Eva Hoffman Interview: Conversations with History; Institute of International Studies, UC Berkeley

Between Memory and History: A Writer's Voice: Conversation with Eva Hoffman, author, 10/5/00 by Harry Kreisler.
Photo by Jane Scherr

Page 3 of 5

Being a Displaced Person

In your book you talk a lot about finding the inner guide to locate yourself. You're in class and you're looking at the map with your fellow classmates, and you suddenly realize that you're pointing at Poland, which is outside of you or becoming outside of you in the way that the students are looking at it. And you say somewhere, "The reference points inside my head are beginning to do a flickering dance. I suppose this is the most palpable meaning of displacement. I have been dislocated from my own center of the world and the world has been shifted away from my center. There is no longer a straight axis anchoring my imagination. It begins to oscillate and I rotate around it unsteadily."

Yes, the sense of geographical topsy-turviness was the most concrete expression of displacement. Of course when I was growing up in Poland, I thought that Poland was the very center of the world, as we all do when we grow up in a place. And that the world existed in relation to it. All of a sudden, I was in Vancouver, and Canada, North America, was the center of the world and Poland was on the periphery and very far away. And that of course, corresponded, [was] a kind of objective correlative, the most concrete symbol of the many cultural displacements that went along with it, the many sorts of cultural values that changed as I went from Poland to Canada. Our cultural values, both on the largest and on the smallest scale in the sense of, say, political outlook or world view or the social set-up; too, notions of human intimacy or beauty or the distances at which we stand from each other, etc., etc. -- every cultural value sort of did a flip or sort of moved.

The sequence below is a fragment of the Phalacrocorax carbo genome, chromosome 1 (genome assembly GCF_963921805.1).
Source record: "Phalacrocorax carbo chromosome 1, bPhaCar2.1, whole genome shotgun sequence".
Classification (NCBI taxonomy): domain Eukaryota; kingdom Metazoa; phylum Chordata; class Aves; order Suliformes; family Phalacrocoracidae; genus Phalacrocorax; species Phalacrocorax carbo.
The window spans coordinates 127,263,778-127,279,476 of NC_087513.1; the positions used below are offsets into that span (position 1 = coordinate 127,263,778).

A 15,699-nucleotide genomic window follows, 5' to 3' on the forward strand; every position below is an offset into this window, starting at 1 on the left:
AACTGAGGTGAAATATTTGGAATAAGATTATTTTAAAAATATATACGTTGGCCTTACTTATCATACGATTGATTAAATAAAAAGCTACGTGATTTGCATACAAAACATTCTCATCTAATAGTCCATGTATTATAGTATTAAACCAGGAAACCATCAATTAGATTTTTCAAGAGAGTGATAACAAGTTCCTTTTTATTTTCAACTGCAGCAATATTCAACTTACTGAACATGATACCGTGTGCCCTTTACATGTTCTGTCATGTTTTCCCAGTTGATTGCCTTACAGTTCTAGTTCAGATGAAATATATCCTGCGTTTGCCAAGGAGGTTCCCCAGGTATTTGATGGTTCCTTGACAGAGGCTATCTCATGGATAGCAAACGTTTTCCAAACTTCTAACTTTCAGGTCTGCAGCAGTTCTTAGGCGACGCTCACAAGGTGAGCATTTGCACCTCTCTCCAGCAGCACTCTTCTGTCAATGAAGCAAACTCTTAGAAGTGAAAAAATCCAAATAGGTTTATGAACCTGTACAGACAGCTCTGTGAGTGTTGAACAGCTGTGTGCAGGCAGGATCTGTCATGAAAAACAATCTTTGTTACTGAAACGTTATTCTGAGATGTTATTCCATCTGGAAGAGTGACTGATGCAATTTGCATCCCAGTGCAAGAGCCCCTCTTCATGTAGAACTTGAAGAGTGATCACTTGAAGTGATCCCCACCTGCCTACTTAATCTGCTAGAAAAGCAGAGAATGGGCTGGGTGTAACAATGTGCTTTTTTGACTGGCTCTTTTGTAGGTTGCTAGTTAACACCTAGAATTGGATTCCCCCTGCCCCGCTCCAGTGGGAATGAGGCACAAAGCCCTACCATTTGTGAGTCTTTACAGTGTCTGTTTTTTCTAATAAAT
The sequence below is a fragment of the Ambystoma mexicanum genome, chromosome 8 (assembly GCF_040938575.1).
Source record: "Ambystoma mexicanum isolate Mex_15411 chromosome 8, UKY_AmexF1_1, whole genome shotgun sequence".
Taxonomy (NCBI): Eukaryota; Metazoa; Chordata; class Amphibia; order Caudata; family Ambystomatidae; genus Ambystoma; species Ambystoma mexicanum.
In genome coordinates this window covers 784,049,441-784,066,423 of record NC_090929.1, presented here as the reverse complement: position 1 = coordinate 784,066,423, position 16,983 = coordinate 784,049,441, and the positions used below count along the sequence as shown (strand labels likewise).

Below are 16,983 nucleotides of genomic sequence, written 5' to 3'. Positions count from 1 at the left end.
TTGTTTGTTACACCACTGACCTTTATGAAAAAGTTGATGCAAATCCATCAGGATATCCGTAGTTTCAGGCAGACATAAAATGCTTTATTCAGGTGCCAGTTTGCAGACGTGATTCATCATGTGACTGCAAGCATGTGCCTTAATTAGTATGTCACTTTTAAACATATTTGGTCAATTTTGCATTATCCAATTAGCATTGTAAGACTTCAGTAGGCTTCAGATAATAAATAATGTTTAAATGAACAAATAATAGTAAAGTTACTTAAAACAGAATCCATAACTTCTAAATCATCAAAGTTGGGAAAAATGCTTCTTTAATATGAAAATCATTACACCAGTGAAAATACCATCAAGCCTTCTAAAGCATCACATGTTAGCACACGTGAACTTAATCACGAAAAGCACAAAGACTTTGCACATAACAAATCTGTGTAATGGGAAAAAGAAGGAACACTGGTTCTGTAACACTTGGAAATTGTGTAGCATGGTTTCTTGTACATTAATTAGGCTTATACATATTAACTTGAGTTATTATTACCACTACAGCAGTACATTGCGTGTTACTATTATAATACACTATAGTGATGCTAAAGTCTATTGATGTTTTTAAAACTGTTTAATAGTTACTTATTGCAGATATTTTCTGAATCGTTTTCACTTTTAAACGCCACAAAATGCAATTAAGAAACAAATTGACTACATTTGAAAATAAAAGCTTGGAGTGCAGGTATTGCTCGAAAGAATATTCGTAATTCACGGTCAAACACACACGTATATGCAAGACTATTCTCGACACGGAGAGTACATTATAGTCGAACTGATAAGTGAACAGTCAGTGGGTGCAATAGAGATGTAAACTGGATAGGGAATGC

So you had to become a navigator. In one place you compare yourself indirectly to an anthropologist, especially the fact that the goal of every anthropologist is to get into the minds of the people that are being studied.

Yes. Yes, I think every immigrant becomes a kind of amateur anthropologist -- you do notice things about the culture or the world that you come into that people who grow up in it, who are very embedded in it, simply don't notice. I think we all know it from going to a foreign place. And at first you notice the surface things, the surface differences. And gradually you start noticing the deeper differences. And very gradually you start with understanding the inner life of the culture, the life of those both large and very intimate values. It was a surprisingly long process is what I can say.

Next page: Being Polish and Jewish

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